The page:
There is no New Jersey Estate Tax for estates of non-resident decedents.
Decedents who reside in other states are still subject to the New Jersey Inheritance Tax if they own tangible personal property (e.g. automobile, boat, furniture, jewelry, etc.) or real estate located in New Jersey. For example, if a resident of Florida dies owning a summer house on the Jersey shore, and transfers that house in his will to his favorite nephew, New Jersey will tax the transfer regardless of the value of the real estate.
New Jersey taxes non-residents on the transfer of this property and requires the filing of Form IT-NR in certain situations.
First, when is Form IT-NR not required to be filed? If all of the beneficiaries of decedent’s estate, both in and outside of New Jersey, are either Class A beneficiaries or charitable organizations, no tax is imposed and Form IT-NR is not required. (Note however, that there still may be a reporting obligation using Form L-9 NR).
Class A beneficiaries include a parent, grandparent, spouse, civil union partner, child (including a legally adopted child), grandchild, and stepchild.
Beneficiaries such as a brother, sister, spouse of a child, niece, nephew, business partner, favorite waitress, are not Class A beneficiaries.
If the decedent’s estate passes into or through a trust, where all beneficiaries are Class A, Form IT-NR is not required to be filed.
Second, when is Form IT-NR required to be filed? The form and taxes owed are due eight (8) months following the decedent’s death. Note that Form L-9 NR is for informational purposes only and has no due date. Taxes not paid within this timeframe will accrue interest at 10% per year.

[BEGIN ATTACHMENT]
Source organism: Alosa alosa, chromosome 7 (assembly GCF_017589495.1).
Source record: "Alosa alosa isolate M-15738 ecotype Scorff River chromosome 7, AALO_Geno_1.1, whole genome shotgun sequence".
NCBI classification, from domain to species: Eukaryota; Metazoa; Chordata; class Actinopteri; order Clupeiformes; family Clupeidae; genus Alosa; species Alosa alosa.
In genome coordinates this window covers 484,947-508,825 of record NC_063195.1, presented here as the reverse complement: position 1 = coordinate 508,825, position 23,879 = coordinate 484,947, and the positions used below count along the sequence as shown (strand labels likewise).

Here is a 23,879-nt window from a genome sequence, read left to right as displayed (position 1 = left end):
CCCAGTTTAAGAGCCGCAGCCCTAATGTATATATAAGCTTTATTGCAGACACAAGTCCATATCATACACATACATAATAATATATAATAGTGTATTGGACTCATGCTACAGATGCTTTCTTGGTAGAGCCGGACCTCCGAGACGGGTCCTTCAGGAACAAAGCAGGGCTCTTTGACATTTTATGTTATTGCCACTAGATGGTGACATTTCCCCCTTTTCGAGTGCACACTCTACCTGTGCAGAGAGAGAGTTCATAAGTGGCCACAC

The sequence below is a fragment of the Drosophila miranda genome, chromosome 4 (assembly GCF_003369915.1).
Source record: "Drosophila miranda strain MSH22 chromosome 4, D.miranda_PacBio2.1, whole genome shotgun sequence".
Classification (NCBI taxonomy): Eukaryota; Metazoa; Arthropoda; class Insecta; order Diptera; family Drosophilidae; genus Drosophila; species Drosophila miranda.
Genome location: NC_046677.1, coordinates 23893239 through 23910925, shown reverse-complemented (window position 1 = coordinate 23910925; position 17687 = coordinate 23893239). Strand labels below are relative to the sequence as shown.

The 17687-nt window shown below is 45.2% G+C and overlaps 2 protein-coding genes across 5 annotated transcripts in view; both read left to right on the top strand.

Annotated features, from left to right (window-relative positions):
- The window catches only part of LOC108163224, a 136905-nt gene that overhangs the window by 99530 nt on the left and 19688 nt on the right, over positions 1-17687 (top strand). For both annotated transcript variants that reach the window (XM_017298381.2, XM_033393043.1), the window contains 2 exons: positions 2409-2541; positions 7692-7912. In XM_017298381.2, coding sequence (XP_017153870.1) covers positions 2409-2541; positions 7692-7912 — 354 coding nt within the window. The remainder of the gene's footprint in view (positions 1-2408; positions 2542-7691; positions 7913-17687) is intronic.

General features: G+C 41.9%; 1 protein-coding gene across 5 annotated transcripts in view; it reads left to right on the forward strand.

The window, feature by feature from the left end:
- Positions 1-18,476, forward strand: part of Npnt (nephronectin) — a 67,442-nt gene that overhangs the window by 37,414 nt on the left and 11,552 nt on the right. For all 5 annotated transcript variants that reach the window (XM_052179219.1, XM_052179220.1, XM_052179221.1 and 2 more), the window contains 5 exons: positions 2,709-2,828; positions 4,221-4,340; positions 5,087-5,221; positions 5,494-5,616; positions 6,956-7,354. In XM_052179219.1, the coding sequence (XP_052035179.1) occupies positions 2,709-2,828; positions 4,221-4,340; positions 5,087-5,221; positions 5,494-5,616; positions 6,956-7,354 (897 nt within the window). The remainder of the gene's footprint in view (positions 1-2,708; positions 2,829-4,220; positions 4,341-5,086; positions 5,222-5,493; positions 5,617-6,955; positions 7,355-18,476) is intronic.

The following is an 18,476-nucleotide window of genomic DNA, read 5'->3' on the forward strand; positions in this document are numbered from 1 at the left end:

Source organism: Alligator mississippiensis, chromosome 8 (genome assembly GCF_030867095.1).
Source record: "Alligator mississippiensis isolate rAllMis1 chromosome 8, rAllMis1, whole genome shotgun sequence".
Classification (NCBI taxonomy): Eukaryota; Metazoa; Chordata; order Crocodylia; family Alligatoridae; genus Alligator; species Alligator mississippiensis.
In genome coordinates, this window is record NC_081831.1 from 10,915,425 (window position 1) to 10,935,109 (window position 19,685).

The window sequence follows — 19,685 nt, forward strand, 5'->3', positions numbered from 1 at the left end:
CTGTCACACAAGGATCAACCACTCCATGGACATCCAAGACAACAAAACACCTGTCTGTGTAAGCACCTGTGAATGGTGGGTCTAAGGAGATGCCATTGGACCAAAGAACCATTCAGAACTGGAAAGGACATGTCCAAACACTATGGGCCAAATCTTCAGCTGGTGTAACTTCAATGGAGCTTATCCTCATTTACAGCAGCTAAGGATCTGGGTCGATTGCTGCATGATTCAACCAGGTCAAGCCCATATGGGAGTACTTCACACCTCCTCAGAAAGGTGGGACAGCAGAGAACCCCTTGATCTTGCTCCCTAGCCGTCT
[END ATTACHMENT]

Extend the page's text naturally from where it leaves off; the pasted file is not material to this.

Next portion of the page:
Third, what if all beneficiaries of the estate reside outside of New Jersey? Doesn’t matter, the tax is based on where the property is located, not where the beneficiaries are located.
Fourth, what happens if the decedent had a bank account in New Jersey? Bank accounts are considered intangible assets and are not subject to the inheritance tax for non-residents. The executor or beneficiary may still be required to file an affidavit with the branch to recover the assets.
Fifth, what about stock in New Jersey companies or membership interests in a partnership or LLC? These assets are also considered to be intangible assets not subject to the tax.
Does this mean that a person can transfer real property to an entity and avoid payment of the tax? Possibly, there are many planning strategies available (and also traps for the unwary). It would be a good idea to consult with local counsel before transferring interests in New Jersey real estate.
Sixth, my aunt left me real estate. How much tax do I owe? First, take a look at your aunt’s will to see how taxes are apportioned. If it’s determined that you must pay the New Jersey Inheritance Taxes, then calculate the tax based on the fair market value of the property as of your aunt’s death. If the property was worth $346,000, the inheritance tax imposed will equal $51,900. However, if you inherit the same property from your brother, the tax would be reduced to $35,310.
Seventh, why is there a tax if the property is worth less than 675,000? Two different concepts. The 675,000 number is the old exemption amount when New Jersey had an estate tax. The New Jersey Inheritance Tax applies to all transfers of tangible property and real estate valued at $500 or more.
Eighth, can my accountant prepare Form IT-NR? Possibly. Accountants that are familiar with the New Jersey Inheritance Tax can be a good choice if they often file these returns. Also consider having a tax attorney either prepare the form or work with your accountant, as certain factual situations may require interpretation and the taking and defending of certain positions with respect to the New Jersey Division of Taxation.